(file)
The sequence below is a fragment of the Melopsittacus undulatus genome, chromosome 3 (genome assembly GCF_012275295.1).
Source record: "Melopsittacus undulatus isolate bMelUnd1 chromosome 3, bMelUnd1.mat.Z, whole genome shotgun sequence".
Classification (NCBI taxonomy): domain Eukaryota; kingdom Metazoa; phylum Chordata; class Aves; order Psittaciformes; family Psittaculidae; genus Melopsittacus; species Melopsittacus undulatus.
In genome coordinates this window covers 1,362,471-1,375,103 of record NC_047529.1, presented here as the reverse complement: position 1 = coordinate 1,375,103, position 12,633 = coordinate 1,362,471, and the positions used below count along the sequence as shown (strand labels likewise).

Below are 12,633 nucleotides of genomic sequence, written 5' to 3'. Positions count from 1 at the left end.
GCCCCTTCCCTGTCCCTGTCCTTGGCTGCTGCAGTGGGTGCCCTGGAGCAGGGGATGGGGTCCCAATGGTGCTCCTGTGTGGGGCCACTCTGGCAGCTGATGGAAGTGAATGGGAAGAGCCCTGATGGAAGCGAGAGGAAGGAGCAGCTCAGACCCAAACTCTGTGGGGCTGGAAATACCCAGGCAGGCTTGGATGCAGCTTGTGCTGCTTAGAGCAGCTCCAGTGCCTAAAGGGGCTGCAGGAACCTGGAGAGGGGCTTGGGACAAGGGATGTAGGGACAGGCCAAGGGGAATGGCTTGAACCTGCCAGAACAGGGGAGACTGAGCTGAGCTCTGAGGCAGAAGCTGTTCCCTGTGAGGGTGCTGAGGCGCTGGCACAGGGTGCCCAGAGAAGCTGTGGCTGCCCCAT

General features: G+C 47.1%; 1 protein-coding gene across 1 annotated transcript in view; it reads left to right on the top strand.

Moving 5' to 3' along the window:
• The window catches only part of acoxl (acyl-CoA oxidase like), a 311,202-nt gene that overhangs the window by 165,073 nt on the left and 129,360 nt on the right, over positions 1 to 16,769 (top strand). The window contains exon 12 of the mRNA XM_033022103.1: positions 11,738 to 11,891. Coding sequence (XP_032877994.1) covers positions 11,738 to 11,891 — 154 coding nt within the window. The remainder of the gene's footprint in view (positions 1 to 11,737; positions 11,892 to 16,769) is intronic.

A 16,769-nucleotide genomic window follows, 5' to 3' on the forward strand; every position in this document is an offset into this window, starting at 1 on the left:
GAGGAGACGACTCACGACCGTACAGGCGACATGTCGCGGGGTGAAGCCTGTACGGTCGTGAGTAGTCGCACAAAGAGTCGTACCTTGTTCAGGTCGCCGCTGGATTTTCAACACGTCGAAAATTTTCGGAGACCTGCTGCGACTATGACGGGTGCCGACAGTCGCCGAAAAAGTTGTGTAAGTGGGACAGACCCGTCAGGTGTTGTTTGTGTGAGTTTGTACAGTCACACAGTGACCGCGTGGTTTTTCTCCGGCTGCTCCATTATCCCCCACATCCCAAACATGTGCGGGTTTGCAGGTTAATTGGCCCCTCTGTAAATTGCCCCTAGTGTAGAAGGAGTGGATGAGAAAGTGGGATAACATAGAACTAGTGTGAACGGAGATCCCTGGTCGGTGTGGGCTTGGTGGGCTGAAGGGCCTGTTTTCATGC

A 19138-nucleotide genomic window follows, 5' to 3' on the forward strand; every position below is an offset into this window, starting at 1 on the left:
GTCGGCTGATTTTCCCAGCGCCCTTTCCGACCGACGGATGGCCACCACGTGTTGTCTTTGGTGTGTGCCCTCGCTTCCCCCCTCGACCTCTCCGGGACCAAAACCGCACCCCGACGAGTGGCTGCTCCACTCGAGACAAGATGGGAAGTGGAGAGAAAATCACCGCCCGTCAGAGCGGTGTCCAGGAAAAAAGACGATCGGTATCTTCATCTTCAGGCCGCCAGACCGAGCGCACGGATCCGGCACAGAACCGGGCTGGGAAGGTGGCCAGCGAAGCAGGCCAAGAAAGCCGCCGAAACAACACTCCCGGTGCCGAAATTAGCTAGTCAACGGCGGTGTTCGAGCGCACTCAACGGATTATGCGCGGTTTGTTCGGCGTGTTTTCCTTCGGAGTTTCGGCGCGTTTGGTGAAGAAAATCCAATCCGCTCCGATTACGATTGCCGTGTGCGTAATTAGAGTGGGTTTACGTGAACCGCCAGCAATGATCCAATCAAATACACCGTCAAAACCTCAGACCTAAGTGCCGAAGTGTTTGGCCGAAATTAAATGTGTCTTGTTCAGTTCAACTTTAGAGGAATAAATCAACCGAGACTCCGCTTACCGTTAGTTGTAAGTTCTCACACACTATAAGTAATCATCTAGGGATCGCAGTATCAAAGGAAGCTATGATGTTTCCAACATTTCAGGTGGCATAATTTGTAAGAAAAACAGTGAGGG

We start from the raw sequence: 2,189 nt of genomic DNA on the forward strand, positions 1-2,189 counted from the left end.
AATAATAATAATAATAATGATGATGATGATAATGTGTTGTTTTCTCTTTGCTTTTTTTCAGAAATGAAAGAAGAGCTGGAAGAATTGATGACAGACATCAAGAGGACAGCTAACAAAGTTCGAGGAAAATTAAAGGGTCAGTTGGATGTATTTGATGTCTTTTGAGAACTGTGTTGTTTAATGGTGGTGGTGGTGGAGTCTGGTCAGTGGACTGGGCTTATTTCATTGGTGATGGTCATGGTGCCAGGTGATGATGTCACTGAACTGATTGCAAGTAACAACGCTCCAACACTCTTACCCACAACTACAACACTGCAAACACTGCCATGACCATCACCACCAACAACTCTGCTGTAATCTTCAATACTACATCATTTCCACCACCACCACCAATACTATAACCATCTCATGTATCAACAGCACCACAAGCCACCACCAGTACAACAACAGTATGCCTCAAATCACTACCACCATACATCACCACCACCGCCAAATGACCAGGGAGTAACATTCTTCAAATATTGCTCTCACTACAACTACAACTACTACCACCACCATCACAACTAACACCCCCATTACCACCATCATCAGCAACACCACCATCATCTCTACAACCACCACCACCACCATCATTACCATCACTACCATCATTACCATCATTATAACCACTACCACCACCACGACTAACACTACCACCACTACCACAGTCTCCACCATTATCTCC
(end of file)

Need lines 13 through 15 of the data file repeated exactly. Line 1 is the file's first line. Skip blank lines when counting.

GTCGGCTGATTTTCCCAGCGCCCTTTCCGACCGACGGATGGCCACCACGTGTTGTCTTTGGTGTGTGCCCTCGCTTCCCCCCTCGACCTCTCCGGGACCAAAACCGCACCCCGACGAGTGGCTGCTCCACTCGAGACAAGATGGGAAGTGGAGAGAAAATCACCGCCCGTCAGAGCGGTGTCCAGGAAAAAAGACGATCGGTATCTTCATCTTCAGGCCGCCAGACCGAGCGCACGGATCCGGCACAGAACCGGGCTGGGAAGGTGGCCAGCGAAGCAGGCCAAGAAAGCCGCCGAAACAACACTCCCGGTGCCGAAATTAGCTAGTCAACGGCGGTGTTCGAGCGCACTCAACGGATTATGCGCGGTTTGTTCGGCGTGTTTTCCTTCGGAGTTTCGGCGCGTTTGGTGAAGAAAATCCAATCCGCTCCGATTACGATTGCCGTGTGCGTAATTAGAGTGGGTTTACGTGAACCGCCAGCAATGATCCAATCAAATACACCGTCAAAACCTCAGACCTAAGTGCCGAAGTGTTTGGCCGAAATTAAATGTGTCTTGTTCAGTTCAACTTTAGAGGAATAAATCAACCGAGACTCCGCTTACCGTTAGTTGTAAGTTCTCACACACTATAAGTAATCATCTAGGGATCGCAGTATCAAAGGAAGCTATGATGTTTCCAACATTTCAGGTGGCATAATTTGTAAGAAAAACAGTGAGGG

We start from the raw sequence: 2,189 nt of genomic DNA on the forward strand, positions 1-2,189 counted from the left end.
AATAATAATAATAATAATGATGATGATGATAATGTGTTGTTTTCTCTTTGCTTTTTTTCAGAAATGAAAGAAGAGCTGGAAGAATTGATGACAGACATCAAGAGGACAGCTAACAAAGTTCGAGGAAAATTAAAGGGTCAGTTGGATGTATTTGATGTCTTTTGAGAACTGTGTTGTTTAATGGTGGTGGTGGTGGAGTCTGGTCAGTGGACTGGGCTTATTTCATTGGTGATGGTCATGGTGCCAGGTGATGATGTCACTGAACTGATTGCAAGTAACAACGCTCCAACACTCTTACCCACAACTACAACACTGCAAACACTGCCATGACCATCACCACCAACAACTCTGCTGTAATCTTCAATACTACATCATTTCCACCACCACCACCAATACTATAACCATCTCATGTATCAACAGCACCACAAGCCACCACCAGTACAACAACAGTATGCCTCAAATCACTACCACCATACATCACCACCACCGCCAAATGACCAGGGAGTAACATTCTTCAAATATTGCTCTCACTACAACTACAACTACTACCACCACCATCACAACTAACACCCCCATTACCACCATCATCAGCAACACCACCATCATCTCTACAACCACCACCACCACCATCATTACCATCACTACCATCATTACCATCATTATAACCACTACCACCACCACGACTAACACTACCACCACTACCACAGTCTCCACCATTATCTCC